San Miguel de Allende and the Heartland: Places to Explore



Founded in the 16th century on the shores of the tranquil Lake Pátzcuaro, this town remained largely undisturbed for several centuries until it was "discovered" by international and Mexican tourists. The town's founder was Bishop Vasco de Quiroga, who implemented a plan whereby area villages were assigned a different skill, and to this day their descendants have continued this tradition: artisans in nearby Paracho produce excellent guitars; those in Tzintzuntzán are known for their green-glazed pottery; hand-beaten copper plates and vases come from Santa Clara; lacquerware from Quiroga; fanciful catrinas (high-society ladies with the face of a skeleton) from Capula; and the finest rebozos (shawls) are handwoven in Nurío.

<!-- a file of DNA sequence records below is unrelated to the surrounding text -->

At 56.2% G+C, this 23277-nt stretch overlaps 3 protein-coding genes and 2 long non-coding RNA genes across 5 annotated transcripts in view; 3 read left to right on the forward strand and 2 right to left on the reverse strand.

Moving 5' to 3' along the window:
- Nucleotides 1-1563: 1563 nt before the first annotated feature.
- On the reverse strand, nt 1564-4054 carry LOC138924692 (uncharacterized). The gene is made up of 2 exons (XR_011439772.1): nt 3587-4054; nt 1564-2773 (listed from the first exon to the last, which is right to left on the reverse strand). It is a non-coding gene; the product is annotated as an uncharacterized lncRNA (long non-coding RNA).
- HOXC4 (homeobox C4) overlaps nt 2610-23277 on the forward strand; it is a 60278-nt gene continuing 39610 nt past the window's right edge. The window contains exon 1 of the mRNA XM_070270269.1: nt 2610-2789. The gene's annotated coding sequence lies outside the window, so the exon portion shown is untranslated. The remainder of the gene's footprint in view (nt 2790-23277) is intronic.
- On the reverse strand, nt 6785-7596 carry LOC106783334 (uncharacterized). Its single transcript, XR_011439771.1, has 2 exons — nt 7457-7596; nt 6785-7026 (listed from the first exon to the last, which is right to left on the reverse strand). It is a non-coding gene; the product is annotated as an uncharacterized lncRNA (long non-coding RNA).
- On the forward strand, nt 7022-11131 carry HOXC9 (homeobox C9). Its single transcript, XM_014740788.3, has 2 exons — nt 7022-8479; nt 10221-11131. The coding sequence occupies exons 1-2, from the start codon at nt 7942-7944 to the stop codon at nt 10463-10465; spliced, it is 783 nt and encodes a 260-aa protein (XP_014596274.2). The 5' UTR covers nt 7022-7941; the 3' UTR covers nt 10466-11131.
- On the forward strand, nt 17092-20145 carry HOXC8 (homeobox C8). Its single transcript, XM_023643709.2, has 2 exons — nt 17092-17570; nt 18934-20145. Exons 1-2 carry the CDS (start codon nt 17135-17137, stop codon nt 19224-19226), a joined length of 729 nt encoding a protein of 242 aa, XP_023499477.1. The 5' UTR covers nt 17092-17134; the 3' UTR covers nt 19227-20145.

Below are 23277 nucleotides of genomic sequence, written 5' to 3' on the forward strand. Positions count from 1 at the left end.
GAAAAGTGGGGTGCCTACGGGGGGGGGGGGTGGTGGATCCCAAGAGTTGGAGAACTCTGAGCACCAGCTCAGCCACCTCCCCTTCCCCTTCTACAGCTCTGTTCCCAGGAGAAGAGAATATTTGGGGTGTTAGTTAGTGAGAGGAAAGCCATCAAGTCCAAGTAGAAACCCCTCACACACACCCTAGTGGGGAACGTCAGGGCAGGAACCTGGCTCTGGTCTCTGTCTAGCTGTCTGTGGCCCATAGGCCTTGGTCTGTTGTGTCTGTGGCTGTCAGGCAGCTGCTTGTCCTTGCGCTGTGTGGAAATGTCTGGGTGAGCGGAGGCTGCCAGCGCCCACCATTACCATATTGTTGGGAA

Many of Pátzcuaro's principal sights are near the Plaza Vasco de Quiroga and Plaza Bocanegra in the center of town. Lake Pátzcuaro, which you must surely visit, is a 10-minute cab ride from the center of town. Note that the archaeological areas are closed on Monday. If you want to visit the surrounding villages you can hire taxis. Trails near Pátzcuaro wind up to nearby hilltops for great views across town and the countryside.

On November 1 the town is inundated with tourists en route to Janítzio, an island in Lake Pátzcuaro, where one of Mexico's most elaborate Day of the Dead graveyard ceremonies takes place. Many younger people take the journey to the village of Tzintzuntzán, where for them Day of the Dead festivities are focused primarily on imbibing.


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